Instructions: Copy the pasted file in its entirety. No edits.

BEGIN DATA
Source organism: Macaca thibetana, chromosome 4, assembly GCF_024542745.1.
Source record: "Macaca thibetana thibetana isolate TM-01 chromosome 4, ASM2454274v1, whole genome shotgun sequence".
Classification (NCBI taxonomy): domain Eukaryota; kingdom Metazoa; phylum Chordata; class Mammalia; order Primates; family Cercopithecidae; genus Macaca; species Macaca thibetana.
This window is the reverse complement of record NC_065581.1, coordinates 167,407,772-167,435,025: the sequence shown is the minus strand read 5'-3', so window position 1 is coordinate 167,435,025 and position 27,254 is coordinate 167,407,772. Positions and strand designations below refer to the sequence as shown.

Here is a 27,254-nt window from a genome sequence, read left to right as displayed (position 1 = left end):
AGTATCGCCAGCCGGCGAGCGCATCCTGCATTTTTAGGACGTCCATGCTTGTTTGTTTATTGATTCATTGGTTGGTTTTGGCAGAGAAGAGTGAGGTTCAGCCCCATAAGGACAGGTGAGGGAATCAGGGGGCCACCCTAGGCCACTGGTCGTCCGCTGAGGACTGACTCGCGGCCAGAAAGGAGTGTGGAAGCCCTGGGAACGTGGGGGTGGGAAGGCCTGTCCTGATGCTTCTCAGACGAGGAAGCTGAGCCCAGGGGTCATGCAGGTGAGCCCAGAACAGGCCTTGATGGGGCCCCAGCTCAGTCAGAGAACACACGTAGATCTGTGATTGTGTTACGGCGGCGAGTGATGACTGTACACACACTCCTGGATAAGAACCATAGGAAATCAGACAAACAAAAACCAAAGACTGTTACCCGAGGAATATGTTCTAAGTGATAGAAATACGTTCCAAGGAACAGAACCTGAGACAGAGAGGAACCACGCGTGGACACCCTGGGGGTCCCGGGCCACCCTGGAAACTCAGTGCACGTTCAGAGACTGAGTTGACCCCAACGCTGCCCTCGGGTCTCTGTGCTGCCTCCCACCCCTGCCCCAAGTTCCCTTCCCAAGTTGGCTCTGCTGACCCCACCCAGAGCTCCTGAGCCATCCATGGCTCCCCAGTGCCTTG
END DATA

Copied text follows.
Source organism: Macaca thibetana, chromosome 4, assembly GCF_024542745.1.
Source record: "Macaca thibetana thibetana isolate TM-01 chromosome 4, ASM2454274v1, whole genome shotgun sequence".
Classification (NCBI taxonomy): domain Eukaryota; kingdom Metazoa; phylum Chordata; class Mammalia; order Primates; family Cercopithecidae; genus Macaca; species Macaca thibetana.
This window is the reverse complement of record NC_065581.1, coordinates 167,407,772-167,435,025: the sequence shown is the minus strand read 5'-3', so window position 1 is coordinate 167,435,025 and position 27,254 is coordinate 167,407,772. Positions and strand designations below refer to the sequence as shown.

Here is a 27,254-nt window from a genome sequence, read left to right as displayed (position 1 = left end):
AGTATCGCCAGCCGGCGAGCGCATCCTGCATTTTTAGGACGTCCATGCTTGTTTGTTTATTGATTCATTGGTTGGTTTTGGCAGAGAAGAGTGAGGTTCAGCCCCATAAGGACAGGTGAGGGAATCAGGGGGCCACCCTAGGCCACTGGTCGTCCGCTGAGGACTGACTCGCGGCCAGAAAGGAGTGTGGAAGCCCTGGGAACGTGGGGGTGGGAAGGCCTGTCCTGATGCTTCTCAGACGAGGAAGCTGAGCCCAGGGGTCATGCAGGTGAGCCCAGAACAGGCCTTGATGGGGCCCCAGCTCAGTCAGAGAACACACGTAGATCTGTGATTGTGTTACGGCGGCGAGTGATGACTGTACACACACTCCTGGATAAGAACCATAGGAAATCAGACAAACAAAAACCAAAGACTGTTACCCGAGGAATATGTTCTAAGTGATAGAAATACGTTCCAAGGAACAGAACCTGAGACAGAGAGGAACCACGCGTGGACACCCTGGGGGTCCCGGGCCACCCTGGAAACTCAGTGCACGTTCAGAGACTGAGTTGACCCCAACGCTGCCCTCGGGTCTCTGTGCTGCCTCCCACCCCTGCCCCAAGTTCCCTTCCCAAGTTGGCTCTGCTGACCCCACCCAGAGCTCCTGAGCCATCCATGGCTCCCCAGTGCCTTG